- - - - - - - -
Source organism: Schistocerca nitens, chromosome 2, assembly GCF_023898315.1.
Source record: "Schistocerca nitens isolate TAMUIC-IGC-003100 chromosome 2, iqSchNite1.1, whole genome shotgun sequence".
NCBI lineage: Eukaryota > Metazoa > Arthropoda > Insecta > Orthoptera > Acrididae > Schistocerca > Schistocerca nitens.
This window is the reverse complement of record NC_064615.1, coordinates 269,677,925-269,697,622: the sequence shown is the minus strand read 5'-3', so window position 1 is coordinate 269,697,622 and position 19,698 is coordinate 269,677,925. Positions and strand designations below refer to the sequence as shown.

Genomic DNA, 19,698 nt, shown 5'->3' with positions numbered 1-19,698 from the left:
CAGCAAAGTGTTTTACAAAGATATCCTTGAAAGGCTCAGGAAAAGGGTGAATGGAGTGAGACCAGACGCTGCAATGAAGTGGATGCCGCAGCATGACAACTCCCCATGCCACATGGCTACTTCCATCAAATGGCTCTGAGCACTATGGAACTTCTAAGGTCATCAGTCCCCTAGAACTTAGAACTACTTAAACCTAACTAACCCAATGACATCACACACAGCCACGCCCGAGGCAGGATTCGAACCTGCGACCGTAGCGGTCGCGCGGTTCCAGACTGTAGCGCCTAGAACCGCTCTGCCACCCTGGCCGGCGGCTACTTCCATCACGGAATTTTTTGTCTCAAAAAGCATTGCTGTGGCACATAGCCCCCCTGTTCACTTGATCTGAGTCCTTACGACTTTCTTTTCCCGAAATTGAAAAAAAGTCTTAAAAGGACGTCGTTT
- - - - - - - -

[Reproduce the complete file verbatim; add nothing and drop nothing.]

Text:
Source organism: Schistocerca nitens, chromosome 2, assembly GCF_023898315.1.
Source record: "Schistocerca nitens isolate TAMUIC-IGC-003100 chromosome 2, iqSchNite1.1, whole genome shotgun sequence".
NCBI lineage: Eukaryota > Metazoa > Arthropoda > Insecta > Orthoptera > Acrididae > Schistocerca > Schistocerca nitens.
This window is the reverse complement of record NC_064615.1, coordinates 269,677,925-269,697,622: the sequence shown is the minus strand read 5'-3', so window position 1 is coordinate 269,697,622 and position 19,698 is coordinate 269,677,925. Positions and strand designations below refer to the sequence as shown.

Genomic DNA, 19,698 nt, shown 5'->3' with positions numbered 1-19,698 from the left:
CAGCAAAGTGTTTTACAAAGATATCCTTGAAAGGCTCAGGAAAAGGGTGAATGGAGTGAGACCAGACGCTGCAATGAAGTGGATGCCGCAGCATGACAACTCCCCATGCCACATGGCTACTTCCATCAAATGGCTCTGAGCACTATGGAACTTCTAAGGTCATCAGTCCCCTAGAACTTAGAACTACTTAAACCTAACTAACCCAATGACATCACACACAGCCACGCCCGAGGCAGGATTCGAACCTGCGACCGTAGCGGTCGCGCGGTTCCAGACTGTAGCGCCTAGAACCGCTCTGCCACCCTGGCCGGCGGCTACTTCCATCACGGAATTTTTTGTCTCAAAAAGCATTGCTGTGGCACATAGCCCCCCTGTTCACTTGATCTGAGTCCTTACGACTTTCTTTTCCCGAAATTGAAAAAAAGTCTTAAAAGGACGTCGTTT